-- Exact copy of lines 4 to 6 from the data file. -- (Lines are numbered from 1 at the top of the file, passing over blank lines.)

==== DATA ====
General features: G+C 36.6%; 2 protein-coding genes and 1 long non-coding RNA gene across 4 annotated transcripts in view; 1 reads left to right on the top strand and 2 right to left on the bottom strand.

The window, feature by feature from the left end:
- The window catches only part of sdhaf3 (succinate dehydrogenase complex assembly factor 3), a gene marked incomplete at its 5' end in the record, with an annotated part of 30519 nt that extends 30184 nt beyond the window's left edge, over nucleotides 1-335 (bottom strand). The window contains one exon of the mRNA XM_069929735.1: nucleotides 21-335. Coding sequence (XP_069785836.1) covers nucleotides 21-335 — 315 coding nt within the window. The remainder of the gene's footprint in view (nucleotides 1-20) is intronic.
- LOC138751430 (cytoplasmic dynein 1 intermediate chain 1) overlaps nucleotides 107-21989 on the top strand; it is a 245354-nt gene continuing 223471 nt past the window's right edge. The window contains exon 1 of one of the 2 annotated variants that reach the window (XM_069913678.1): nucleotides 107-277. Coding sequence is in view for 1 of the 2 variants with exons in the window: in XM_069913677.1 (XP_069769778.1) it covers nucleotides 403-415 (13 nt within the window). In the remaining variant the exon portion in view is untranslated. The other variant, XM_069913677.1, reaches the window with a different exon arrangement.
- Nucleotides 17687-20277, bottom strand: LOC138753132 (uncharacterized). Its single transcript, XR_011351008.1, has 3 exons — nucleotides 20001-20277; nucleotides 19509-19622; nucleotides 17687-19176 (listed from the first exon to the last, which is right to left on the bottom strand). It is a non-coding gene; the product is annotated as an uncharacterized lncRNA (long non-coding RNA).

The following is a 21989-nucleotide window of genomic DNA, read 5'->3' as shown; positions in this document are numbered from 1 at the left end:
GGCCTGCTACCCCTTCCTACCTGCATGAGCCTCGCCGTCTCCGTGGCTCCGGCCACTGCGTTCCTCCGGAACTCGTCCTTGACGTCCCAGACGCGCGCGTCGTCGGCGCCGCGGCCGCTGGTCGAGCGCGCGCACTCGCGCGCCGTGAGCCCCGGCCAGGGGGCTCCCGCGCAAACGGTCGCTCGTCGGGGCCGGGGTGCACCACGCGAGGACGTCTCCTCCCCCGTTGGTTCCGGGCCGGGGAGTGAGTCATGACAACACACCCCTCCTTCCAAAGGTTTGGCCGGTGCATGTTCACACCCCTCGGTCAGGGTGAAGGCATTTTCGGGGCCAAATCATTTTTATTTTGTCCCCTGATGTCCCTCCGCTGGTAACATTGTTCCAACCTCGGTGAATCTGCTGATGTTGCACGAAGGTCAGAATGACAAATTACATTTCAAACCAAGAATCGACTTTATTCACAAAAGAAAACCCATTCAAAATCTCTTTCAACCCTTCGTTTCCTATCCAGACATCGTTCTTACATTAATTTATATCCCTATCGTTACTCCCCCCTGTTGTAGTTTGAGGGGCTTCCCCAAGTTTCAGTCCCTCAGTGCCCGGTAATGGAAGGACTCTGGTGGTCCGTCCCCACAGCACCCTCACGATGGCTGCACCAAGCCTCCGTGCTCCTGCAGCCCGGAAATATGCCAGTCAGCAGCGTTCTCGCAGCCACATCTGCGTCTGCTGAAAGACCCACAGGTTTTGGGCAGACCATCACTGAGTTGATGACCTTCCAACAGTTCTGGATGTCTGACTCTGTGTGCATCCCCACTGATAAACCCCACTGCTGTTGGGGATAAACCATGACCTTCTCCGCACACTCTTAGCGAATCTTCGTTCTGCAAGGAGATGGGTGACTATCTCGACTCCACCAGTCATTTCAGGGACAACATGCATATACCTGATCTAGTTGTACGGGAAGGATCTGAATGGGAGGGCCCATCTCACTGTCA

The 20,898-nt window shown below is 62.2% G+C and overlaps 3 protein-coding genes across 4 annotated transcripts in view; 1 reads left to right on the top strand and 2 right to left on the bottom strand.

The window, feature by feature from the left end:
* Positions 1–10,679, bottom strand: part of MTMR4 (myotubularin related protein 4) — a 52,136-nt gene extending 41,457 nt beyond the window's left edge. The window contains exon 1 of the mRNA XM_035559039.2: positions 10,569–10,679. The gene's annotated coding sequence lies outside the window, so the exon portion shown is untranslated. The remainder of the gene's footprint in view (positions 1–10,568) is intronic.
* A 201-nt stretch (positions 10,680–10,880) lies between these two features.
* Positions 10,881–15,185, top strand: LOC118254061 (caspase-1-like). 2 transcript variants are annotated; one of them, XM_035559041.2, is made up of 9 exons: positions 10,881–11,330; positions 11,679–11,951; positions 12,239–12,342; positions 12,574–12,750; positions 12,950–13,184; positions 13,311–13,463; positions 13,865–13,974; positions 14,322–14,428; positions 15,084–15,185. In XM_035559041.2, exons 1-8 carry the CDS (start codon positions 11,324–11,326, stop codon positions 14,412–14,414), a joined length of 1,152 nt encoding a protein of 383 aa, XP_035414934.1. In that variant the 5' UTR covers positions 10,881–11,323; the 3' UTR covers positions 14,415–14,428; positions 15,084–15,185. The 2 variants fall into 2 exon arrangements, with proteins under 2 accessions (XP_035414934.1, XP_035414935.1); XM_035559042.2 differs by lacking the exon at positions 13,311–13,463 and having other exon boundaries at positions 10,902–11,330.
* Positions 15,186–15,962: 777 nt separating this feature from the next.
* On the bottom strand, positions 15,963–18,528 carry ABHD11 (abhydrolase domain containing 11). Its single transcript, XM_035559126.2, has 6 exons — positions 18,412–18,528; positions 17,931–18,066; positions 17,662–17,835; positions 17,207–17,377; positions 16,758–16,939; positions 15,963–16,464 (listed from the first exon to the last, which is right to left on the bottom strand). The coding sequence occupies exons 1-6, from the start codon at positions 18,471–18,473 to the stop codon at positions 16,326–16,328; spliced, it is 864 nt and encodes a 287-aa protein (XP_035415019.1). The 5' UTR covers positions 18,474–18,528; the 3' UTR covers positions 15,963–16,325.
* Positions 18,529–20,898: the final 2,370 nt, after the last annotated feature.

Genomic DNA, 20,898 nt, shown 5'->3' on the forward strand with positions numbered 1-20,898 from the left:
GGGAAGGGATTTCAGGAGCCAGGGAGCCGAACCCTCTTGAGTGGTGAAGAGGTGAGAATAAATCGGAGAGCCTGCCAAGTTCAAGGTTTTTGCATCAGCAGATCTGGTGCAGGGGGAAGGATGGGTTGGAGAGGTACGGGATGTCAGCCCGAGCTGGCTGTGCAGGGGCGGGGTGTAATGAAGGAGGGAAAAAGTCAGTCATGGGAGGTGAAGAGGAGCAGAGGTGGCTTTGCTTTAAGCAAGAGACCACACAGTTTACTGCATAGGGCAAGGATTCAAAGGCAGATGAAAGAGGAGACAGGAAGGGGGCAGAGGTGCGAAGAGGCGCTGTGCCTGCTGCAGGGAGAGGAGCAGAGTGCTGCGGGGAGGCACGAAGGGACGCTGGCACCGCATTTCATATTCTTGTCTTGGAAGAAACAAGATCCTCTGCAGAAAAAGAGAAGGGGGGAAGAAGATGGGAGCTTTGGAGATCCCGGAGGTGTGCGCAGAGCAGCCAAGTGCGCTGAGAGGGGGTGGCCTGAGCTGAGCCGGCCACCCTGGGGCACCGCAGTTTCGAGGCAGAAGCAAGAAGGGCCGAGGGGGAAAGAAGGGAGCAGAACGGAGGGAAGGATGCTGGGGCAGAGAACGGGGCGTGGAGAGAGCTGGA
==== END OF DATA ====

- LOC138751430 (cytoplasmic dynein 1 intermediate chain 1) overlaps nucleotides 107-21989 on the top strand; it is a 245354-nt gene continuing 223471 nt past the window's right edge. The window contains exon 1 of one of the 2 annotated variants that reach the window (XM_069913678.1): nucleotides 107-277. Coding sequence is in view for 1 of the 2 variants with exons in the window: in XM_069913677.1 (XP_069769778.1) it covers nucleotides 403-415 (13 nt within the window). In the remaining variant the exon portion in view is untranslated. The other variant, XM_069913677.1, reaches the window with a different exon arrangement.
- Nucleotides 17687-20277, bottom strand: LOC138753132 (uncharacterized). Its single transcript, XR_011351008.1, has 3 exons — nucleotides 20001-20277; nucleotides 19509-19622; nucleotides 17687-19176 (listed from the first exon to the last, which is right to left on the bottom strand). It is a non-coding gene; the product is annotated as an uncharacterized lncRNA (long non-coding RNA).

The following is a 21989-nucleotide window of genomic DNA, read 5'->3' as shown; positions in this document are numbered from 1 at the left end: